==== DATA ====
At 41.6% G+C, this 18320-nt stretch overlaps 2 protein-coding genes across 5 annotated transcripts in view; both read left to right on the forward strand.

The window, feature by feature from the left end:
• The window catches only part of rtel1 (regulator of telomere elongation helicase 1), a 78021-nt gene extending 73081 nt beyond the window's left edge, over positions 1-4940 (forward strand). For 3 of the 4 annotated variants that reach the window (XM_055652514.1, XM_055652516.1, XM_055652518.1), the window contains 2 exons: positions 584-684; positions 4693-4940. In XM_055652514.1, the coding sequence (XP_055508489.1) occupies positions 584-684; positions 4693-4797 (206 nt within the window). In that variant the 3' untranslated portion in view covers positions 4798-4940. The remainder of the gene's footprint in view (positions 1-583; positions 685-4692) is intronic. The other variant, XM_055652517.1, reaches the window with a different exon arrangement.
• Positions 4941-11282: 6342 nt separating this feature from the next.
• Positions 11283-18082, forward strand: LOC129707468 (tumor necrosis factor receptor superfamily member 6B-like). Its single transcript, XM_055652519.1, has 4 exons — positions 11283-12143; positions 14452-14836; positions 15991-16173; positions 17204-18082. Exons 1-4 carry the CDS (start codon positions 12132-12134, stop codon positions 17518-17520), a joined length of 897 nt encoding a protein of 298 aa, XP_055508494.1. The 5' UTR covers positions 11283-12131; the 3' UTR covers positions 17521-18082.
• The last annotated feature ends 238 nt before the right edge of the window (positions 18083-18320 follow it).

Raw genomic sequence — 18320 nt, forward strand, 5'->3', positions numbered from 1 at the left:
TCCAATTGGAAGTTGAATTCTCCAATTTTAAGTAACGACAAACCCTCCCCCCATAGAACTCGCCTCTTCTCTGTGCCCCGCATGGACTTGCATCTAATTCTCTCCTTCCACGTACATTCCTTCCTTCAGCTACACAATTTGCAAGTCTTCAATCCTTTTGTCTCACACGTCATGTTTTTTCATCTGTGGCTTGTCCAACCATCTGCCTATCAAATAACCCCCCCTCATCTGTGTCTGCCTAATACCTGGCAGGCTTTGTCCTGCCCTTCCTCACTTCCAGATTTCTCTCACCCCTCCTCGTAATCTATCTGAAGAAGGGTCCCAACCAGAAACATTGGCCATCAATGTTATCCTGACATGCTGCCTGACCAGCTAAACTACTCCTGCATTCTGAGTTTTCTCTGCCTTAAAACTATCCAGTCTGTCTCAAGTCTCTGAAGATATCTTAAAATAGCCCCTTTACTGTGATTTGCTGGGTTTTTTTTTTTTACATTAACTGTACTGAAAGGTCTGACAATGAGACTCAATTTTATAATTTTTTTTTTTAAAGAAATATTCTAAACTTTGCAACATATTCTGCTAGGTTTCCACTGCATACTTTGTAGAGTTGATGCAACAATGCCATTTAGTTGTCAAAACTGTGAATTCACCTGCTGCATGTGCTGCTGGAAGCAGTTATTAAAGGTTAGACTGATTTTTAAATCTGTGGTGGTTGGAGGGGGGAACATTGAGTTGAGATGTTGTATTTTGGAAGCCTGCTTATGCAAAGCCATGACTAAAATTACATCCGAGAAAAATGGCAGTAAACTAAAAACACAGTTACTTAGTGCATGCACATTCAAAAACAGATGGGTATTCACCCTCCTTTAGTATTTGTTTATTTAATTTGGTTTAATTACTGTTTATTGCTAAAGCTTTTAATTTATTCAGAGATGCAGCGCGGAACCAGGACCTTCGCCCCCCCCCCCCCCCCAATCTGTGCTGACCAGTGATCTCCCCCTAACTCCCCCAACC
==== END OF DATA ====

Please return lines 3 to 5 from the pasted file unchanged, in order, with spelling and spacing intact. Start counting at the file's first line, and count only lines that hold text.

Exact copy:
• The window catches only part of rtel1 (regulator of telomere elongation helicase 1), a 78021-nt gene extending 73081 nt beyond the window's left edge, over positions 1-4940 (forward strand). For 3 of the 4 annotated variants that reach the window (XM_055652514.1, XM_055652516.1, XM_055652518.1), the window contains 2 exons: positions 584-684; positions 4693-4940. In XM_055652514.1, the coding sequence (XP_055508489.1) occupies positions 584-684; positions 4693-4797 (206 nt within the window). In that variant the 3' untranslated portion in view covers positions 4798-4940. The remainder of the gene's footprint in view (positions 1-583; positions 685-4692) is intronic. The other variant, XM_055652517.1, reaches the window with a different exon arrangement.
• Positions 4941-11282: 6342 nt separating this feature from the next.
• Positions 11283-18082, forward strand: LOC129707468 (tumor necrosis factor receptor superfamily member 6B-like). Its single transcript, XM_055652519.1, has 4 exons — positions 11283-12143; positions 14452-14836; positions 15991-16173; positions 17204-18082. Exons 1-4 carry the CDS (start codon positions 12132-12134, stop codon positions 17518-17520), a joined length of 897 nt encoding a protein of 298 aa, XP_055508494.1. The 5' UTR covers positions 11283-12131; the 3' UTR covers positions 17521-18082.